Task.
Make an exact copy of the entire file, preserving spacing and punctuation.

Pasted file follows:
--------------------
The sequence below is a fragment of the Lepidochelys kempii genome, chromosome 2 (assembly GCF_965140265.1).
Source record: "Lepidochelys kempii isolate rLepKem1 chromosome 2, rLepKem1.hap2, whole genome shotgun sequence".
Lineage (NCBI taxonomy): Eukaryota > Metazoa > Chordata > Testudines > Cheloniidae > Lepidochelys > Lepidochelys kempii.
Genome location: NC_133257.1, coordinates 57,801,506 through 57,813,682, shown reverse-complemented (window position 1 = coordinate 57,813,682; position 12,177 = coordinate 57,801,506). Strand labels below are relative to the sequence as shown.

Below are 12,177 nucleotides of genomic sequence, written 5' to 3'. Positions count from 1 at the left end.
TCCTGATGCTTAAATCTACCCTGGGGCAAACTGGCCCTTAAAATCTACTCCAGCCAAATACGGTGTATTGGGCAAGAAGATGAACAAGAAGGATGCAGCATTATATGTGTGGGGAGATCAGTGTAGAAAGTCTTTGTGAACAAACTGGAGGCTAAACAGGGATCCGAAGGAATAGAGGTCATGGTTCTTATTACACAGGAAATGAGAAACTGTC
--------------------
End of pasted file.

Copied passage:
The sequence below is a fragment of the Lepidochelys kempii genome, chromosome 2 (assembly GCF_965140265.1).
Source record: "Lepidochelys kempii isolate rLepKem1 chromosome 2, rLepKem1.hap2, whole genome shotgun sequence".
Lineage (NCBI taxonomy): Eukaryota > Metazoa > Chordata > Testudines > Cheloniidae > Lepidochelys > Lepidochelys kempii.
Genome location: NC_133257.1, coordinates 57,801,506 through 57,813,682, shown reverse-complemented (window position 1 = coordinate 57,813,682; position 12,177 = coordinate 57,801,506). Strand labels below are relative to the sequence as shown.

Below are 12,177 nucleotides of genomic sequence, written 5' to 3'. Positions count from 1 at the left end.
TCCTGATGCTTAAATCTACCCTGGGGCAAACTGGCCCTTAAAATCTACTCCAGCCAAATACGGTGTATTGGGCAAGAAGATGAACAAGAAGGATGCAGCATTATATGTGTGGGGAGATCAGTGTAGAAAGTCTTTGTGAACAAACTGGAGGCTAAACAGGGATCCGAAGGAATAGAGGTCATGGTTCTTATTACACAGGAAATGAGAAACTGTC